I currently have two teenage daughters. Let me give it to you straight – this is not a road for the timid to travel!!
I would love to write this post from a place of strength, to be able to say I’ve mastered this phase, got this parenting-teens thing down. But the reality is that I fail at this stage of motherhood almost every single day. I only write this from a place of sharing what I’m figuring out. It’s a list of things that seem to work if I can only remember to be consistent in implementing them.
Here are seven ways I try to help my teenage daughters.
1. Allow her to fail. Let’s just start out with a hard one here. We inherently want our child to succeed, but sometimes lifelong lessons are learned when she fails. I’m not advocating sending her into a dangerous or morally questionable situation. Rather it’s about allowing her to deal with the consequences of decisions she makes on a regular basis. For example, one of our daughters recently wanted to spend some money on a certain activity. We didn’t think that was a wise choice. But instead of telling her she couldn’t do it, we allowed her to make the decision herself. She followed through, and from a couple of remarks she’s made, I think she’s already learned an important financial lesson. This will stick with her much more than if we had just given her a lecture and told her not to use her money in that way.
2. Give her your full attention while she’s talking. Teenagers are old enough to know if you’re really listening to them or not. They will quit trying to communicate with you if you’re not willing to focus on them when they’re speaking.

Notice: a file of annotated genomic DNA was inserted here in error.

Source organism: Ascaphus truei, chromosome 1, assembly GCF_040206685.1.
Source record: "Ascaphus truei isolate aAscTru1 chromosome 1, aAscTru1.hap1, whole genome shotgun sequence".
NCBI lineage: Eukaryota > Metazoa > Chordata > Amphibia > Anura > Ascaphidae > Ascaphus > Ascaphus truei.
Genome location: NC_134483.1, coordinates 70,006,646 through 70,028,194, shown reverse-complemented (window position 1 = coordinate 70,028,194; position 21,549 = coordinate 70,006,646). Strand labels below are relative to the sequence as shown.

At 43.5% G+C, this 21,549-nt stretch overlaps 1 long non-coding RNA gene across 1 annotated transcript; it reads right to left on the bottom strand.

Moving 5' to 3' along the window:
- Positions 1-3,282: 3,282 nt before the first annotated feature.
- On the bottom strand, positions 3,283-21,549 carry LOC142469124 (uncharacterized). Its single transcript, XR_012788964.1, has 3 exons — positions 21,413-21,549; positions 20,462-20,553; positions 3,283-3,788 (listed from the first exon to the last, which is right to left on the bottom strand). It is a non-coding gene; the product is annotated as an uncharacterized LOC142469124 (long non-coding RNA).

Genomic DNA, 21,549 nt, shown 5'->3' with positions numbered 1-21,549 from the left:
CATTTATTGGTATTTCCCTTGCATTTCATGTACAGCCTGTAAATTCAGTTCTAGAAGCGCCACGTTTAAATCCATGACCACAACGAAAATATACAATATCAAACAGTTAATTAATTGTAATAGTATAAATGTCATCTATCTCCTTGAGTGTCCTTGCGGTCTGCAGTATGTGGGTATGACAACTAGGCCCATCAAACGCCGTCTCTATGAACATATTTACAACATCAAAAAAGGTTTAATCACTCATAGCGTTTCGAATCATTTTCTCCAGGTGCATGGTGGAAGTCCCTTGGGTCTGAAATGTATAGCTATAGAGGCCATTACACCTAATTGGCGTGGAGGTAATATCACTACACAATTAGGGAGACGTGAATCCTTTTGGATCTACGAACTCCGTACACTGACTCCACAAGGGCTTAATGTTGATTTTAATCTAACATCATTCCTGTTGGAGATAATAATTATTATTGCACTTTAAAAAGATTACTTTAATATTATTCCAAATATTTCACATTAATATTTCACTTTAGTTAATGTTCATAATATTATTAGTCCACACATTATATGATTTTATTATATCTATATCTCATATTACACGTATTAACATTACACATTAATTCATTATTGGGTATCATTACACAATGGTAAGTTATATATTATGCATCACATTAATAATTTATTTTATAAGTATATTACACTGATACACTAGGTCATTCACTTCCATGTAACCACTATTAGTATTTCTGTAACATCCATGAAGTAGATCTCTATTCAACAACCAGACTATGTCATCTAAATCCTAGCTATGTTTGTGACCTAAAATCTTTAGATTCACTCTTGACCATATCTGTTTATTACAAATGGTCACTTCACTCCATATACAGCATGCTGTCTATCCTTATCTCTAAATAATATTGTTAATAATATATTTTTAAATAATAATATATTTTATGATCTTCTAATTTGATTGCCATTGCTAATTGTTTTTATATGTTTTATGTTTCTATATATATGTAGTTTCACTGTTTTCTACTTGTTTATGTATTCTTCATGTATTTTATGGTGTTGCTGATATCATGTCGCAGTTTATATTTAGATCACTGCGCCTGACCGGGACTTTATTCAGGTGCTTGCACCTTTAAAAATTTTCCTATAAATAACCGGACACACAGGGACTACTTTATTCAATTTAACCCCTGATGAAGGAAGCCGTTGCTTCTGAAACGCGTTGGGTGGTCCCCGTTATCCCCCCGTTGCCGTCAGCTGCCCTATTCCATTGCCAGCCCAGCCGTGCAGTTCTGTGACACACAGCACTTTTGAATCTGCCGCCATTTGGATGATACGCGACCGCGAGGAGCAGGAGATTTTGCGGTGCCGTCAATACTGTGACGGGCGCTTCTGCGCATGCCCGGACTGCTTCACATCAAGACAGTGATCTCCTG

3. Laugh together. Find the funny in things that happen and share them with your daughter. Also, when there’s tension between you, pulling out your sense of humor can lighten the mood more quickly than almost anything else.
4. Praise her for good character traits and positive actions. While it’s okay to compliment her on how nice she looks or how cute her new hairstyle is, make sure to notice and comment on how responsible she is in taking care of her siblings, how she was diligent and got that class project done on time, how she willingly helped the neighbor take her groceries into the house.
5. Teach her to do her own laundry. This is about more than laundry, though. Delegate certain household responsibilities to her, demonstrate how they’re done, then make it her job to complete them on a regular basis.
6. Help her value relationships above material possessions. Let her see that people and their souls are what will last forever, and how you treat others is important whether it’s friends, family members, classmates, or just a stranger.
7. Pray for her. She so needs your prayers for her health, friendships, school work, daily decisions, her walk with God. Since my girls first began school, I have prayed almost daily for them to make good decisions and wise choices.
While there will still be some rough days ahead, what a wonderful relationship we can have with our teenage girls as we help them navigate this special season of their lives!
In what other ways can we help our teenage daughters?
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